Between November 1993 and February 1996 I was country representative of Oxfam Great Britain and Ireland’s programme in former Zaire. I resigned in February 1996, partly due to irreconcilable differences within the Kinshasa management team – but mainly because the programme I was responsible for was, in my opinion, doing very little to make a difference to the lives of poor people. Managers in Britain must have agreed with my diagnosis because, following my resignation, most of the programme in central and western Zaire was closed down. Soon afterwards I was asked to deputize for six months for the regional representative in eastern Zaire during her maternity leave. This post carried with it responsibility for Oxfam’s emergency programme in the Rwandan refugee camps around the towns of Goma and Bukavu.
As country representative I inherited an existing arrangement to procure money for Oxfam’s operations. Rather than using the traditional banking facilities – which, admittedly, were limited, though not moribund – Oxfam took large sums of cash from Tabazaire, the Zairean subsidiary of Rothmans International, in order to run its operations. The arrangement was ongoing when I left, meaning that, over the years, Oxfam would have accepted several million dollars of tobacco money. In return we deposited equivalent amounts into overseas accounts specified by the cigarette manufacturer. By acting as an unofficial conduit for its profits, Oxfam was saving Rothmans significant amounts in taxation and directly aiding a company whose product, sold cynically without any health warning in most countries of the South, kills. There were, of course, alternative, morally acceptable arrangements, but Tabazaire proved to be a reliable supplier.

Operating in a country with limited banking infrastructure and endemic corruption was never going to be easy. We weren’t so naïve as to think otherwise. Our mistake was to believe arrogantly that Oxfam’s humanitarian end justified the means.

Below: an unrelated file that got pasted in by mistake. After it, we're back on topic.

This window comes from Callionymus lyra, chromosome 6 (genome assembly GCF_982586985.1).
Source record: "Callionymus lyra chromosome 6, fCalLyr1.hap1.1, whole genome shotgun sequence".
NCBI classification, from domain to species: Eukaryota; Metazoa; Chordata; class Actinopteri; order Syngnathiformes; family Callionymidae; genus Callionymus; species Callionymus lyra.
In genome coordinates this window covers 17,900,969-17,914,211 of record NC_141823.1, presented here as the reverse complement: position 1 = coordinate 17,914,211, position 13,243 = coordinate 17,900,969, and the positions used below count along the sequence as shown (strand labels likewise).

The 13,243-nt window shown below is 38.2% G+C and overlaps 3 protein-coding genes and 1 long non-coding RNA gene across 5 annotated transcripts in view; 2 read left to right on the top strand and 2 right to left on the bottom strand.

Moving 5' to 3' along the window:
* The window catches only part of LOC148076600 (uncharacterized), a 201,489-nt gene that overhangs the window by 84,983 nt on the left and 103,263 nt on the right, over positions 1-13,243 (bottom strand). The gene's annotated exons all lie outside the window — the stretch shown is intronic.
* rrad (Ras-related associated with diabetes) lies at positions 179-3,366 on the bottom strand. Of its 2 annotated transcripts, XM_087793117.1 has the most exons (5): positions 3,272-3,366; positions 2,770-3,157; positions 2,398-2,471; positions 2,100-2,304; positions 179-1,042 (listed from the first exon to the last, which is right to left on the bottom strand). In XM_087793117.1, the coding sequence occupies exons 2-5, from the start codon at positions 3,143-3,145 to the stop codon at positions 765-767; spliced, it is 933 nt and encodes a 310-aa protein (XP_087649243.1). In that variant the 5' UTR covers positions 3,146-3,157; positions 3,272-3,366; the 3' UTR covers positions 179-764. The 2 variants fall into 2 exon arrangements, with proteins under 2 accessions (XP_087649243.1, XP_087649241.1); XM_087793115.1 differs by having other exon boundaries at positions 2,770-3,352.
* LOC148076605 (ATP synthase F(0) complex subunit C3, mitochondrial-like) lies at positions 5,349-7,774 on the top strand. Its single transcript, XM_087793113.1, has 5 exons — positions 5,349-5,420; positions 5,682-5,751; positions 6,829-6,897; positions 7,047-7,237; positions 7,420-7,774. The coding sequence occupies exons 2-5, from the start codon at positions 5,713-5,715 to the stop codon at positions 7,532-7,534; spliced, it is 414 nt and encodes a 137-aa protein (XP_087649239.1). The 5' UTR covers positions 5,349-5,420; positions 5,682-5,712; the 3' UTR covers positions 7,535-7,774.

In the case of the international NGOs’ activities in the refugee camps of eastern Zaire, I question how far we were responding to the ‘humanitarian imperative’ for which we were being handsomely rewarded. I remember standing on a hill overlooking Lac Vert camp watching a steady stream of people ferrying provisions, distributed by the NGOs, to the headquarters of the rump Rwandan army half-a-kilometre away. As food and water went in, orders and weapons for the members of the interehamwe militias in the camps to carry on the genocide were coming out.

I watched but did nothing. I was doing my job, making sure that clean water was supplied to the refugees around the clock, a service that many of the townspeople of Goma did not enjoy. I pushed away the difficult moral question about whether the NGO community should have been feeding, sheltering and watering genociders who were now killing innocent Zaireans with impunity. Life was too good in Goma to burden oneself with difficult moral questions. I had a house by the lake, complete with satellite TV, a full-time maid and a tax-free salary of $35,000.

Now I am ashamed that I did nothing.